Alvin Wang, Action Sales, Irvine, Calif.
Alvin Wang first got his feet wet in customer service while working for his family’s hotel and bar in Texas. “I managed the breakfast area, where we had a chef,” he says.
Wang had always wanted to make a move to California, and with his then girlfriend who became his wife originating from the state, he decided to head out West.
Wang’s experience in customer service as it related to hotel customers and vendors was the deciding factor when he joined Action Sales in 2013. “I started in equipment sales, then spent time training, doing observations and shadowing salespeople,” he says. “I then began processing orders and developing my own customer base; eventually I moved into a supervisor role.”
His book of business includes both chains and independent restaurants.
Q: How has foodservice equipment evolved since you first got involved in the industry?
A: Trends are always around the ease of use in equipment we’re selling. Today’s units are more climate friendly and efficient, whether electricity, gas or water is involved. There also have been innovations in terms of technology. Equipment is slowly getting smarter, with computer controls, touch screens and user-friendly attributes. This includes combi ovens, convection ovens, kettles, fryers, etc. Controls are more precise and user friendly so recipes can be easily saved and multiple operators can use it with the same results. This equipment also has lower operating costs.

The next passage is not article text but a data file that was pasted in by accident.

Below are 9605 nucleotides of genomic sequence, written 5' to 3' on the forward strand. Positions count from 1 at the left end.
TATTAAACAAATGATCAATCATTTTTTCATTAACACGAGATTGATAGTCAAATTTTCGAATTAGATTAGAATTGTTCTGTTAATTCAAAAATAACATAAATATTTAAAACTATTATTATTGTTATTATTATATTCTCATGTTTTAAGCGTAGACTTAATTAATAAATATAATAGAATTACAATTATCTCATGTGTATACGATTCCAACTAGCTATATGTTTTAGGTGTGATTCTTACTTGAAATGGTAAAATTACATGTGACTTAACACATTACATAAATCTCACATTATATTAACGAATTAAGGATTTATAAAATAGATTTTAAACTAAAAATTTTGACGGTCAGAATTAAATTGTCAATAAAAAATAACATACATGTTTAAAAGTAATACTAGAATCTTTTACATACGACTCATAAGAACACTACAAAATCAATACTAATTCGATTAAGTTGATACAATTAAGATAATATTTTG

Q: What goes into writing a good equipment specification?
A: First off, listen to what the customer is looking for. If it’s one item or more, everyone has a budget, so we need to find out their core interest and biggest challenge. It’s best to solve the biggest problem first and then deal with the remaining details. By identifying the main challenge, operators can designate more money on that equipment, then the shelving or food warmers don’t have to be top grade. This way, we can budget appropriately and be as efficient as possible.
Q: What is one lesson that chain operators can learn from independent restaurateurs?
A: Individual restaurant owners typically are involved on the operations side, while chains have multiple layers of management. In that regard, independent restaurants tend to have better communications between the owner and the operators. If chain management can maintain better communication channels with the operators, they would have better feedback and hopefully make better choices on equipment purchases, training and providing better customer service.
Q: What excites you most about the foodservice industry?
A: We help the business owners build their kitchens and restaurants. In this regard, it feels like I’m building with Legos. We spec out units together, talk about any problems and then I see units I was involved with in progress and come to fruition. I’m fully involved in the process from beginning to end, which is fulfilling and satisfying.
Q: What is the most important lesson you’ve learned?
A: Attention to detail is very important, as is listening to the customer and communication between us, the vendor and end user. If a customer has expectations with lead time or performance, we need to be very up front and clear on what we’re providing in functionality and lead time. When we talk to the vendor, we need to be clear on what’s needed and keep the channels of communication open until we deliver. A lot of things can happen, so keeping these lines open circumvents problems later on.